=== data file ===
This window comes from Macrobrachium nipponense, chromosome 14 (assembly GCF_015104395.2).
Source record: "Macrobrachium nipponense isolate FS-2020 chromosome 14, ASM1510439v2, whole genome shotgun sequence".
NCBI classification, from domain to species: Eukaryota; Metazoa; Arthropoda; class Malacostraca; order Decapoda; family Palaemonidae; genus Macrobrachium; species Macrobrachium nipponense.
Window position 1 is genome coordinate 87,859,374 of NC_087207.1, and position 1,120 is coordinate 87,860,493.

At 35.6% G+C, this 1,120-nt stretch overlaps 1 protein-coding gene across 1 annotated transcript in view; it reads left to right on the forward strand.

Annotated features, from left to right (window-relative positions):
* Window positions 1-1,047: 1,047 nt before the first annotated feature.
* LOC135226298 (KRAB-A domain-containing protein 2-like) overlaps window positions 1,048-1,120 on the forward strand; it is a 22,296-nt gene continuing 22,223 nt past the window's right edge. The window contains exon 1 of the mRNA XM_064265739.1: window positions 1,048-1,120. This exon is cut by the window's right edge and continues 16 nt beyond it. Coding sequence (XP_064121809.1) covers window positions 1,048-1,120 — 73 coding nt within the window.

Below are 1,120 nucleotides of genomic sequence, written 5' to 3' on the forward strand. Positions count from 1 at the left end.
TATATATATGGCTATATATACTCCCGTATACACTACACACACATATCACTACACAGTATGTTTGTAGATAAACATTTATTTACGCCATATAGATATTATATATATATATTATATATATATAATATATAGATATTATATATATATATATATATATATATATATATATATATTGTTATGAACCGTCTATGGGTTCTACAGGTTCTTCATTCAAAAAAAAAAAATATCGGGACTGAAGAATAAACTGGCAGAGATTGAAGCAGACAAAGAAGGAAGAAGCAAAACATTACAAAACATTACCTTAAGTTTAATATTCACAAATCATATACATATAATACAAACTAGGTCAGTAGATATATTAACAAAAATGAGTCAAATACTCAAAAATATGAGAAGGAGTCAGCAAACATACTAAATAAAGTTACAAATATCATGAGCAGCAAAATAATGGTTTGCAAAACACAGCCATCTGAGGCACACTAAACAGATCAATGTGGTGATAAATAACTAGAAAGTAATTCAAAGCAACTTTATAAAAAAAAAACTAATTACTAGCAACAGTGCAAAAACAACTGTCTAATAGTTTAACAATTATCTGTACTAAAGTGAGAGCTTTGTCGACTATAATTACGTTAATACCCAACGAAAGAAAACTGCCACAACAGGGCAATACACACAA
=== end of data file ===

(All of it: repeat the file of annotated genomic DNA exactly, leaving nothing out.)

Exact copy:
This window comes from Macrobrachium nipponense, chromosome 14 (assembly GCF_015104395.2).
Source record: "Macrobrachium nipponense isolate FS-2020 chromosome 14, ASM1510439v2, whole genome shotgun sequence".
NCBI classification, from domain to species: Eukaryota; Metazoa; Arthropoda; class Malacostraca; order Decapoda; family Palaemonidae; genus Macrobrachium; species Macrobrachium nipponense.
Window position 1 is genome coordinate 87,859,374 of NC_087207.1, and position 1,120 is coordinate 87,860,493.

At 35.6% G+C, this 1,120-nt stretch overlaps 1 protein-coding gene across 1 annotated transcript in view; it reads left to right on the forward strand.

Annotated features, from left to right (window-relative positions):
* Window positions 1-1,047: 1,047 nt before the first annotated feature.
* LOC135226298 (KRAB-A domain-containing protein 2-like) overlaps window positions 1,048-1,120 on the forward strand; it is a 22,296-nt gene continuing 22,223 nt past the window's right edge. The window contains exon 1 of the mRNA XM_064265739.1: window positions 1,048-1,120. This exon is cut by the window's right edge and continues 16 nt beyond it. Coding sequence (XP_064121809.1) covers window positions 1,048-1,120 — 73 coding nt within the window.

Below are 1,120 nucleotides of genomic sequence, written 5' to 3' on the forward strand. Positions count from 1 at the left end.
TATATATATGGCTATATATACTCCCGTATACACTACACACACATATCACTACACAGTATGTTTGTAGATAAACATTTATTTACGCCATATAGATATTATATATATATATTATATATATATAATATATAGATATTATATATATATATATATATATATATATATATATATATTGTTATGAACCGTCTATGGGTTCTACAGGTTCTTCATTCAAAAAAAAAAAATATCGGGACTGAAGAATAAACTGGCAGAGATTGAAGCAGACAAAGAAGGAAGAAGCAAAACATTACAAAACATTACCTTAAGTTTAATATTCACAAATCATATACATATAATACAAACTAGGTCAGTAGATATATTAACAAAAATGAGTCAAATACTCAAAAATATGAGAAGGAGTCAGCAAACATACTAAATAAAGTTACAAATATCATGAGCAGCAAAATAATGGTTTGCAAAACACAGCCATCTGAGGCACACTAAACAGATCAATGTGGTGATAAATAACTAGAAAGTAATTCAAAGCAACTTTATAAAAAAAAAACTAATTACTAGCAACAGTGCAAAAACAACTGTCTAATAGTTTAACAATTATCTGTACTAAAGTGAGAGCTTTGTCGACTATAATTACGTTAATACCCAACGAAAGAAAACTGCCACAACAGGGCAATACACACAA